Perhaps never in the history of Los
Angeles county has there been planted
anything like so many trees as during
this Spring. Thefiner varieties of peaches
for canning. Bartlett pears, apricots,
prunes and fine varieties of apples are
the favorite Hues, particularly on land
that cannot be irrigated. These trees do
better in the lcng run, and bear firmer,
liner flavored fruit without irrigation
than with it.
The planting of orange trees has been
resumed on a gigantic scale. Every tree
that could be obtained from any source
has been secured and put into the
around. These trees imperatively re
quire irrigation. It may be that this is
indulged in generally on too liberal a
scale, but artificial application of water
once or twice during our long dry sum
mer is an exigent part of the
programme of successful orange culture.
Those who have proper soil, a good
climate and plenty of water, can make
no mistake in planting orange trees.
The mistake is, where these elements
are found, to devote the ground to any
less remunerative purpose, as there is no
horticultural proposition that pays to the
extent that orange crowing does. Mr.
A. B. Chapman is on record as saying
that land suitable in all respects to this
industry in small subdivisions of five
acres can be made to pay $500 per
acre and upwards, and that such land
in the raw state, with a well-established
water right, is worth $2,000 per acre.
Walnut trees is another line being set
out in great numbers this year. These
trees, at the age cf ten years, will yield
crops worth $500 per acre. There per
haps never before this season were set
one-fifth as many trees as are being put
out this year. Mr. Russell Heath,
of Carpenteria, Santa Barbara coun
ty, is one of the most ex
pert horticulturists in the country on
this tree. He is reported as discarding
his soft shell varieties and replacing
them with the hard shell kind. He has
invented a washing machine in which he
elaborately cleans the nuts by means of
warm water, after which he dries them
in trays. By this procees he makes the
nuts of a fine white color, spotless and
with a high polish. The soft shell nuts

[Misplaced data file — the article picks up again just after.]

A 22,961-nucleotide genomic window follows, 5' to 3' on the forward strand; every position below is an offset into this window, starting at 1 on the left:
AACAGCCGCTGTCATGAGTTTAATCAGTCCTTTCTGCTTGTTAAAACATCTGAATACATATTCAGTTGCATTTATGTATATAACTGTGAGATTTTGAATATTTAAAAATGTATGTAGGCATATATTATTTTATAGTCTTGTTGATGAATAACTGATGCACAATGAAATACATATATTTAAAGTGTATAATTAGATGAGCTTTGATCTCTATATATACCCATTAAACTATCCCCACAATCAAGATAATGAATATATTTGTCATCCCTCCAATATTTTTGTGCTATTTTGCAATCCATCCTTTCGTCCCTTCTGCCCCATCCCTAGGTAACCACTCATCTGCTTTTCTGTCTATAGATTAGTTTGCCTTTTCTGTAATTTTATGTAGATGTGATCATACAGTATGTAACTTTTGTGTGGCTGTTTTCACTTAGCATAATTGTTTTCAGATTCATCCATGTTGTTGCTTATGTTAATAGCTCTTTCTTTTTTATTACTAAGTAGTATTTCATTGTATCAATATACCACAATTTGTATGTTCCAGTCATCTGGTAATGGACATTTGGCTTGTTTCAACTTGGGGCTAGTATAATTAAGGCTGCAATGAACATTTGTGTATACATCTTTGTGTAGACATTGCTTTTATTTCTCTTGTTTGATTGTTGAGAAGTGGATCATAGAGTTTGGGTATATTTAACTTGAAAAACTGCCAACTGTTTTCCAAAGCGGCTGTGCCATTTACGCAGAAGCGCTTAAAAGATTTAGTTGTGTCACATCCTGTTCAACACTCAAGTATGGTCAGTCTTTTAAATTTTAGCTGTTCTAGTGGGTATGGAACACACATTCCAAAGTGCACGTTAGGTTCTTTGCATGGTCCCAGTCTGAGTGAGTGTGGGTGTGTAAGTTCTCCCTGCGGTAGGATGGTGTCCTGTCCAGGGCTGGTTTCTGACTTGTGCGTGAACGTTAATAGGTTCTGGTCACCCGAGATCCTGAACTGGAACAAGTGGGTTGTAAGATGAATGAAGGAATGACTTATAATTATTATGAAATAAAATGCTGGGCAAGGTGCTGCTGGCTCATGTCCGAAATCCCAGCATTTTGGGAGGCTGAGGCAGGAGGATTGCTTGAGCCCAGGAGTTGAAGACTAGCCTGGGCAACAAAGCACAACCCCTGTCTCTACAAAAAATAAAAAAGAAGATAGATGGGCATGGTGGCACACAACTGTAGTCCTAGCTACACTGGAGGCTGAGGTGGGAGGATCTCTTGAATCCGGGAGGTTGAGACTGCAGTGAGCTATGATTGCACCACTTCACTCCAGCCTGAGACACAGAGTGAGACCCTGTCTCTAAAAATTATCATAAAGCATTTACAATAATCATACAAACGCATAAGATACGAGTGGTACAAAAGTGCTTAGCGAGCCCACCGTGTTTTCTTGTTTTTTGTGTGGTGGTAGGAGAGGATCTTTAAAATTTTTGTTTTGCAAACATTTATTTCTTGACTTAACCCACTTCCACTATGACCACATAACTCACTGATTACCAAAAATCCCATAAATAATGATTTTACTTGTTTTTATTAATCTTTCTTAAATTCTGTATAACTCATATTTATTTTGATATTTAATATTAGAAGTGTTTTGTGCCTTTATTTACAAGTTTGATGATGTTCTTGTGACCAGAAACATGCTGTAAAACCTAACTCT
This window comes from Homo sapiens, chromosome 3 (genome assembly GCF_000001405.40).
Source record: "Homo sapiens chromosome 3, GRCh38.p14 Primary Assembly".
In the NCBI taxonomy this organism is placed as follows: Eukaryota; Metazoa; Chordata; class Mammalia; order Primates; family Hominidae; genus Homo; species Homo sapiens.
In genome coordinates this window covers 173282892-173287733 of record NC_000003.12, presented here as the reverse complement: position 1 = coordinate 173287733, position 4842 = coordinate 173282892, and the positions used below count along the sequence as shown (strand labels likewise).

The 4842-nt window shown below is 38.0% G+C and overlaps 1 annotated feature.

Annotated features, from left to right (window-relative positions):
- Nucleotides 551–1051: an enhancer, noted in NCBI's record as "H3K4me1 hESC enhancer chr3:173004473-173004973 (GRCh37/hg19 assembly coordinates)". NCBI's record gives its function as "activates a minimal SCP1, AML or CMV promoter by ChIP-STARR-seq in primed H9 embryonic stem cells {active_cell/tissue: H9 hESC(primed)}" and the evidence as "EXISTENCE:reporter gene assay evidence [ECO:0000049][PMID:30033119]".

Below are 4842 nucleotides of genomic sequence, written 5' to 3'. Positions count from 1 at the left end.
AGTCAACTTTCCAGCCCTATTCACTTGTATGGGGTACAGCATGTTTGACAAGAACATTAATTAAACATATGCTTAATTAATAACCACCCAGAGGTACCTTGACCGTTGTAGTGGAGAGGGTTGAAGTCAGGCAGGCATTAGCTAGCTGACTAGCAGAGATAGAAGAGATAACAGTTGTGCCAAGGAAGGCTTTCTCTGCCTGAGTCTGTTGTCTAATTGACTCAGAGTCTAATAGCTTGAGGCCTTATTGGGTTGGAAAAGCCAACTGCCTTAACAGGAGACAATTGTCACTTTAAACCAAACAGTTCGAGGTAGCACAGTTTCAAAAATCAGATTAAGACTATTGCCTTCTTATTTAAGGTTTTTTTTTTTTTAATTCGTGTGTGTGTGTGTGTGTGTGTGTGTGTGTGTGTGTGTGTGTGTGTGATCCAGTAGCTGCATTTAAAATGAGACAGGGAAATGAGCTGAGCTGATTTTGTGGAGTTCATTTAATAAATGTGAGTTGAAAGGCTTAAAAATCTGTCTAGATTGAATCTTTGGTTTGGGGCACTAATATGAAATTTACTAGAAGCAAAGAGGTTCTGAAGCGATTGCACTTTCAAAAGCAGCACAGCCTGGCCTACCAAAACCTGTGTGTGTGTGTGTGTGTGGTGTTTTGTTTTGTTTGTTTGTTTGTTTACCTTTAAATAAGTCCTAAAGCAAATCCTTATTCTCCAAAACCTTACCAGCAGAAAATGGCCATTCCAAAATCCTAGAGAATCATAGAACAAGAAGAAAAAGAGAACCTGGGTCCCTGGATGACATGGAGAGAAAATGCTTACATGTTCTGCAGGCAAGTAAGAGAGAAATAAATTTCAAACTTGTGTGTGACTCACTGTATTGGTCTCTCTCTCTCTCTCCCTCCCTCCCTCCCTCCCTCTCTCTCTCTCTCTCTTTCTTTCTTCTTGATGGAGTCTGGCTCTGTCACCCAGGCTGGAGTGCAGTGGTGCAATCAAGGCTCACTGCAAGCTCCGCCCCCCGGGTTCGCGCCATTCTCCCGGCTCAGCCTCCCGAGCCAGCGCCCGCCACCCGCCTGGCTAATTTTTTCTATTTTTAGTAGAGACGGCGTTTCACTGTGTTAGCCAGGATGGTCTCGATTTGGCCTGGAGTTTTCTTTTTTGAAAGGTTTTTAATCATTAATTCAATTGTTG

will not stand this treatment well, hence
he prefers the hard shell kind.
As the only advantage ever claimed
for the softshell walnut is the facility of
cracking them, there is no solid reason
why the change should not be made.
Not a drop of water penetrates the shells
of the hard variety, and the kernel is as
sound as if the nuts never went into the
water. Anoth r thing Mr. Heath has
found out is that by keeping his trees in
nursery until they are five years old, he
does not lose the use of land nor
spend a fortune on cultivation before
his orchard comes in bearing. He cutß
the tap root well down in the ground be
fore the time of transplanting and two
branches have started when they are
set in their place in the orchard. He
thus starts out with quite a tree in a vig
orous state of development, and in a few
years they are bearing paying crops.
Gophers are the only pests that trouble
the walnut tree. It needs but a small part
of the cultivation for orange trees and
pays a royal income.
As showing the large plantings of trees
the following from a letter in an ex
change, and relating to the Placentia
district in this county, will be of interest.
The settlement is not a largo one, yet it
will be seen that a great many orange
and walnut trees are being planted: J.
W. Hinton is settiDg 500 orange trees
on a portion of the Shanklin
ranch known as Richlands. Little
field i*c Goldthwaite are planting
several hundred walnut trees. On the
Gilman place 1,000 orange trees are
being set. W. M. McFadden is planting
1,200 oraEge trees, and John Wagner
2.000 of the same trees.
This is only a specimen of what
is going on all over this section.
Mr. Titus, who3e orange grove
was, for years, among the most
profitable in the San Gabriel Valley, al
though he has sold the greater portion
of his place, is still a granger.
He has a large tract just north
of his old home place, and he
does not propose to let it lie fallow. He is
setting it to solway peaches, from which
in three years he will gather a crop
worth about $200 an acre. He and the
others who are engaged in this business
are right. For it is to this section the
population of all the States must look for
their fruit supplies.
There is one fruit which is still too
much neglected. That is the fig. The